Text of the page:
A major additive manufacturing event is coming up! Everyone will be there: customers, partners, collaborators, trade press, future employees, competitors. The anticipation of such a gathering is a powerful proposition. It’s somewhere to see – and to be seen. Somewhere to be heard, somewhere to share, the industry equivalent of show-and-tell.
It’s the perfect place for your company’s newest launch, right?
When and how new products and services are publicly launched, or when long-in-the-works strategies are finally ready to be announced, can be something of a strategic lottery. You want the most impactful timing, the highest-value showing – is an industry event the time and place for it?
The Timing of Additive Manufacturing Announcements
In a truth relevant far beyond comedy: It’s all in the timing.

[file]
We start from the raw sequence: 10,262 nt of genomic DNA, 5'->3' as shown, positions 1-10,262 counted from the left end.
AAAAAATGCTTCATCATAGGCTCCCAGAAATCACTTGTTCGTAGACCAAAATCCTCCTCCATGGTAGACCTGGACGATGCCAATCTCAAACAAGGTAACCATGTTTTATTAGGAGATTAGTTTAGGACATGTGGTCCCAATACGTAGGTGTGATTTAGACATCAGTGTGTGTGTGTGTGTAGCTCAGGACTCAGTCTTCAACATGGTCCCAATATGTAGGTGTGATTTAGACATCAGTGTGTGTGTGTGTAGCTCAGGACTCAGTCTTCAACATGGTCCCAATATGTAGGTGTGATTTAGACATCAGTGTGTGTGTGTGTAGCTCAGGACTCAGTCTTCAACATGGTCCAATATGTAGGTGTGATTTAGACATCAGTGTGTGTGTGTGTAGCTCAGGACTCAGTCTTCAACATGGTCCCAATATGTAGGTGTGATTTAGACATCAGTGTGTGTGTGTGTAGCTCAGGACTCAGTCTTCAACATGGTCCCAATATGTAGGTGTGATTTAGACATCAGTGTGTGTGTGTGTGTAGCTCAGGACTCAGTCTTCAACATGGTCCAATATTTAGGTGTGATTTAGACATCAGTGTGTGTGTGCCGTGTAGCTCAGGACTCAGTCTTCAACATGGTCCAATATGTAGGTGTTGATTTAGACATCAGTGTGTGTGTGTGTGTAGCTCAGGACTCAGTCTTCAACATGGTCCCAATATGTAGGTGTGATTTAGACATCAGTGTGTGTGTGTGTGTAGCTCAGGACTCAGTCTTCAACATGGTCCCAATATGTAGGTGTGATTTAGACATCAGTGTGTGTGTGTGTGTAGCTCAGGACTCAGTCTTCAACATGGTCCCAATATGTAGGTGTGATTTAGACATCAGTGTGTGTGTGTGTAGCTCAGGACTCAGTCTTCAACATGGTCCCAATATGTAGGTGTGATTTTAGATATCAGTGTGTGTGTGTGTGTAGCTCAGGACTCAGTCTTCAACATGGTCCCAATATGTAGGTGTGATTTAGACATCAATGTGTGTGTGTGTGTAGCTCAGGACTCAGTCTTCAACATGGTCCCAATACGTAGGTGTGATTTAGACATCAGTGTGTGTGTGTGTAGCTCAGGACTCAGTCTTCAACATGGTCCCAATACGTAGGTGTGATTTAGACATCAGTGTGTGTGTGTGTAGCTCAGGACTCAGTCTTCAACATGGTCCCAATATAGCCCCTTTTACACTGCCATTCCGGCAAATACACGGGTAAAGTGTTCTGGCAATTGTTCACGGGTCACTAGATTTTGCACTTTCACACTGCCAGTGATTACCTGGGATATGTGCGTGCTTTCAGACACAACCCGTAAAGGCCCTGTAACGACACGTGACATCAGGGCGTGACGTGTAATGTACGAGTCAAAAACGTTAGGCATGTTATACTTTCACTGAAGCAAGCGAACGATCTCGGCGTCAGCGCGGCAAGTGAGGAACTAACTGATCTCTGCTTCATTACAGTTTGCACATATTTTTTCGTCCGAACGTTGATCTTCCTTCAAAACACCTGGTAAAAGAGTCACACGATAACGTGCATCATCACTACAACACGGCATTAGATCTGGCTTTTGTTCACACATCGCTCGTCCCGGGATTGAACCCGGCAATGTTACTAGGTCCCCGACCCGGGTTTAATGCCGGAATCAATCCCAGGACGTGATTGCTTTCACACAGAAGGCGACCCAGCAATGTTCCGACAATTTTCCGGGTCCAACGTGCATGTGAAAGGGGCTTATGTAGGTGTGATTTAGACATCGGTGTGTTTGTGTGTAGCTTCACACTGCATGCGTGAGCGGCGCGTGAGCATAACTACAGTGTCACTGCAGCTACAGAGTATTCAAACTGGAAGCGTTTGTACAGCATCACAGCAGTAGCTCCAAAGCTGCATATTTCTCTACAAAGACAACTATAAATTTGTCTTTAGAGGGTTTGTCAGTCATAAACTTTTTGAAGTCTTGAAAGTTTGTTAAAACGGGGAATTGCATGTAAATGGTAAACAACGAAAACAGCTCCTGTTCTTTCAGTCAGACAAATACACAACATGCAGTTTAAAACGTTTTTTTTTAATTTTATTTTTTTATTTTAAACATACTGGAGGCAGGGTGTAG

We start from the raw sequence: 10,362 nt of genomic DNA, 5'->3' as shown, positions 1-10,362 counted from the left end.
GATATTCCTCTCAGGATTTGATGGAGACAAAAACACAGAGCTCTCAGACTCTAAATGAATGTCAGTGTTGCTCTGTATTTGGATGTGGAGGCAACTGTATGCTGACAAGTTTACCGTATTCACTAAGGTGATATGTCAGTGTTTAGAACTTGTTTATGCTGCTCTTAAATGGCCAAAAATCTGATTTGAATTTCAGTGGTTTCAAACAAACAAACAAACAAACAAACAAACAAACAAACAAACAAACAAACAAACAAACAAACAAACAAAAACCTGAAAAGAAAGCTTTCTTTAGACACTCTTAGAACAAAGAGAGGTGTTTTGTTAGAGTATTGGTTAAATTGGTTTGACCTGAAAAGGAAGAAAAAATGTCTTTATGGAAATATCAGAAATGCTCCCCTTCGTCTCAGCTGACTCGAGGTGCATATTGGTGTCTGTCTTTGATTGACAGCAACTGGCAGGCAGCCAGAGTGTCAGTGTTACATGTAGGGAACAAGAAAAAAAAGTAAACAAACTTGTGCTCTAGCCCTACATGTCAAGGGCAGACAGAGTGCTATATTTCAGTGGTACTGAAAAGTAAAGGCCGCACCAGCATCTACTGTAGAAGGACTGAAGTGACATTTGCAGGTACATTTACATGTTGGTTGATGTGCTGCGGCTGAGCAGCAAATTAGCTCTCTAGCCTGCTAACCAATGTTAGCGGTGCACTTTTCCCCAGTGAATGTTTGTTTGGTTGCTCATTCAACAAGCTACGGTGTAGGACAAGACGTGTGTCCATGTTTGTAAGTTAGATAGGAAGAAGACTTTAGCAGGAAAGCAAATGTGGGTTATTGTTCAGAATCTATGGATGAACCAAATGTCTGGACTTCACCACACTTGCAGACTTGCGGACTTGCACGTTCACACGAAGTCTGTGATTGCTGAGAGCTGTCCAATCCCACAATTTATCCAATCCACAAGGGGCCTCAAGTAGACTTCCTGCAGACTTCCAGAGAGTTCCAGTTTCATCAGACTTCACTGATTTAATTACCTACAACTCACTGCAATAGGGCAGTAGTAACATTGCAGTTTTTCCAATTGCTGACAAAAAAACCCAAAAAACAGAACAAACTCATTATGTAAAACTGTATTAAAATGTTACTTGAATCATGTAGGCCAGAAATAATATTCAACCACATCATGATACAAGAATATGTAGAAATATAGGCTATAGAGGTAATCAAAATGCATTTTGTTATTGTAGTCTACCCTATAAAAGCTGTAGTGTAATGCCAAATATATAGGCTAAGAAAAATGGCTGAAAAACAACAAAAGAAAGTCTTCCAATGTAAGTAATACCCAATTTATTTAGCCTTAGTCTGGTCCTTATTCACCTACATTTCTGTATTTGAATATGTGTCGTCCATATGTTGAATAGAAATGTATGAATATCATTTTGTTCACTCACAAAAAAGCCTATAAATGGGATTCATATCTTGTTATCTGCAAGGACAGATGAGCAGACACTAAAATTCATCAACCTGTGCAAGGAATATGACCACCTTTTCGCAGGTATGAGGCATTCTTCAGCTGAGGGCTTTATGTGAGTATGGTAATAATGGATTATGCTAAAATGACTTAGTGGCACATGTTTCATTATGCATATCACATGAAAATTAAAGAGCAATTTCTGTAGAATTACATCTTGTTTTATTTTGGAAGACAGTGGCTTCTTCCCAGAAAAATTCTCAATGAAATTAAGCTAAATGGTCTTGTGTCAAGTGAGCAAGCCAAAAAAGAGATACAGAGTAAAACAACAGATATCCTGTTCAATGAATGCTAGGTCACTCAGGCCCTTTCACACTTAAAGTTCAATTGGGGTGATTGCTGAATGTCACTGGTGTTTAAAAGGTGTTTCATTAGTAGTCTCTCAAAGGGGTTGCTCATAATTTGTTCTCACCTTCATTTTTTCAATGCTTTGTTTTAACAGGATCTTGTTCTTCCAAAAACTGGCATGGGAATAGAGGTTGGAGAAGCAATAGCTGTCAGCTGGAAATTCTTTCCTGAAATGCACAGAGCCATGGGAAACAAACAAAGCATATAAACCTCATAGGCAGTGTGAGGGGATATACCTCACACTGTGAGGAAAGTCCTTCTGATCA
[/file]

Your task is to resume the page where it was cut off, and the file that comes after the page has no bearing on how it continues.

To announce a new product, service, appointment, or business is a major undertaking. The work behind the scenes prior to the public unveiling naturally informs the general sense of timing. A strong foundation, whether for a market-ready new product or an upcoming introduction, must be in place ahead of any public messaging. That is, there must be something real to announce.
Especially in 3D printing, we’re well beyond the years of an announcement-of-an-announcement. “We’ll be doing this in five years!” Good for you. Aspirational announcements may not necessarily come to fruition in terms of tangible new steps in the initially predicted timeframe.
When You Don’t Have Something New Today
For events, that takeaway boils down to something pretty simple: If you don’t have something new ready to announce, you don’t actually have to announce anything.
Come as you are, in other words.
The event will still have value for you – and your marketing team may thank you for saving event budget by not investing in a press conference that doesn’t actually give the press anything to do. Put it toward a coffee bar and some comfortable seating instead, perhaps, and give your visitors somewhere to linger over conversations as they enjoy an opportunity to take a deeper dive into your current offerings and find value alignment today. Your business development team will in turn thank you for setting the scene for some handshakes.